South Coast Orchid Society

Best Practices for Orchid Plant Labels

An alarming number of plants in our gardens and on the ribbon judging table at our meetings have turned up without labels, or with broken, illegible, or obviously incorrect labels. This problem affects everybody, and it get in the way of the peaceable enjoyment of our plants! We have been thinking about what we can do to improve this mundane part of the orchid hobby.

Why do labels disappear? Sometimes they just fall out, as pots are moved around or fall over, or as new growths push them up and then out of the pot. Or, you can blame the raccoons. We have heard of people removing labels from pots at shows (in order to read the label), and then replacing the label back securely into the pot. There is even the story of the child who gathered up a handfull the plant labels and then presented them to his mother. Over the period of several years when you are trying to coax a new orchid into bloom, the label really can get lost!

  • Qualities of best orchid labels: They should not break or deteriorate for at least 5 years. They should be easy to write on with a pencil (pens and marking pens are not recommended, the ink smears and fades too easily). They should be affordable. They should have enough room for a complete orchid name, and it should be possible to write on both sides so that dates of bloom and/or repotting can be recorded as well. It should be possible to punch a hole in the labels so that they can be used with hanging plants. Brandon Tam, curator of the orchid collection at The Huntington Botanical Center, recommends the "Premium White Vinyl Plant Labels", "larger top" size, from Flori-Culture — they were out of stock for awhile, but as of July, 2022, they appear to be available again from this source. Flori-Culture sometimes shows up at local shows, notably the Huntington International Orchid Show in October. A similar "Premium White Vinyl" label for hanging plants, with a hole at one end, is currently available, and there is also a smaller label made from the same material.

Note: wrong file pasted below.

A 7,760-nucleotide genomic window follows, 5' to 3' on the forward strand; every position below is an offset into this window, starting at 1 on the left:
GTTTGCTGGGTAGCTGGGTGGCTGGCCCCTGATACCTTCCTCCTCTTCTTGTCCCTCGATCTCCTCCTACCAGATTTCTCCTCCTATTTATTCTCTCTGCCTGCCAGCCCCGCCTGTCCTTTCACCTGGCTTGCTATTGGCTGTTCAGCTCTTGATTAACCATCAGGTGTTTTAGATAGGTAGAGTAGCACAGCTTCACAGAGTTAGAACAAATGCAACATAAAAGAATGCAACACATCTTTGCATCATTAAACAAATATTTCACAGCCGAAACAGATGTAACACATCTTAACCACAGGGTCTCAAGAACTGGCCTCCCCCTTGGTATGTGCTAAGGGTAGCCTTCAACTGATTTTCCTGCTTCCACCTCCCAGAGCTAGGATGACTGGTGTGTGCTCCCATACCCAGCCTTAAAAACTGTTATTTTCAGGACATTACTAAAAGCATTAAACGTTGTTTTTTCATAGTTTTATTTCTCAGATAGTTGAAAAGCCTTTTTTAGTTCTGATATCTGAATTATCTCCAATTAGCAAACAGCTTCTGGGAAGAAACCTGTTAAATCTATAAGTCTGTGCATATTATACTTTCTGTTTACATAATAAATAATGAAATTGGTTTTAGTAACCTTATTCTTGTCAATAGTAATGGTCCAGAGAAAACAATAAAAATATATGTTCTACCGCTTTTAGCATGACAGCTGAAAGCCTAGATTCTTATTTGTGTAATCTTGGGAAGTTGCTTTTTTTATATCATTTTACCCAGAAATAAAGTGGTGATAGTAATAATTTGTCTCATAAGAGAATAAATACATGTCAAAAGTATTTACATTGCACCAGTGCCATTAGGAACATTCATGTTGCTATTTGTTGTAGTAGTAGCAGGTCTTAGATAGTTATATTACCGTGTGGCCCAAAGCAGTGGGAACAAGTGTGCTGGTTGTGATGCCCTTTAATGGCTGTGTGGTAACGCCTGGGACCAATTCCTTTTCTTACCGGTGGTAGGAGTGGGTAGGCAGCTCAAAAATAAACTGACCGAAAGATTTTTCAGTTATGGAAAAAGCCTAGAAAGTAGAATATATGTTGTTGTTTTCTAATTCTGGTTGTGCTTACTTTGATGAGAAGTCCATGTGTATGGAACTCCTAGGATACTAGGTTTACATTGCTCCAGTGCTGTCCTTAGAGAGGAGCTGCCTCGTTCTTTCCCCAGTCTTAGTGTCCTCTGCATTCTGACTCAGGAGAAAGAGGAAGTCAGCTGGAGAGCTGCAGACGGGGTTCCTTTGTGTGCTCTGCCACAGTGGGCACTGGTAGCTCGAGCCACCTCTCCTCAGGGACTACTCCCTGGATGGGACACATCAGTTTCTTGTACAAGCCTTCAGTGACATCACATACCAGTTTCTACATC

• Labels used by some nurseries seem to last very well, such as Cal-Orchid and Andy's Orchids. These labels are printed by a sort of oversized inkjet printer, the quality depends on the plastic label stock, the nature of the printing process, and the quality of the ink.
  • Best bet for writing on labels: No. 2 pencil should work fine, but we found that many of the labels available at home improvement stores and garden centers have a surface that doesn't work well with pencil (and even worse with most pens — the ink smears!). Roughing up the surface with fine sandpaper helps a little.
  • What to put on the label: Ideally, genus, species, cultivar name, and award information if any.
  • Do not abbreviate genus name unless it is a common one that everybody understands! Especially avoid abbreviations for uncommon intergeneric names or abbreviations that are not easy to read!
  • Before you write the label, be sure you have the full, correct spelling of the genus, species, and cultivar name.
  • Follow the rules: Capitalize the genus name and the hybrid name. Use lower case for species name. Put the cultivar name in 'single quotes'.
  • Include any dates that are relevant for you, and use a standard format. The back of the label is a good place for this information.
  • Some Cymbidium growers have had such a problem with disappearing labels that they routinely bury a second label in the potting medium. Why do Cymbidium labels disappear? Sometimes the new growths grow so large and so fast that they actually push the first label out of the pot! Putting a second label in the bottom of the new pot is HIGHLY RECOMMENDED!
  • Keep a separate list of the orchids you bring home! If a label is later lost, you may be able to figure out what it was from your plant list. The OrchidWiz software ($$) that you can run on your home computer includes features for keeping track of your orchid collection, a very good option to replace keeping lists on scraps of paper or in notebooks.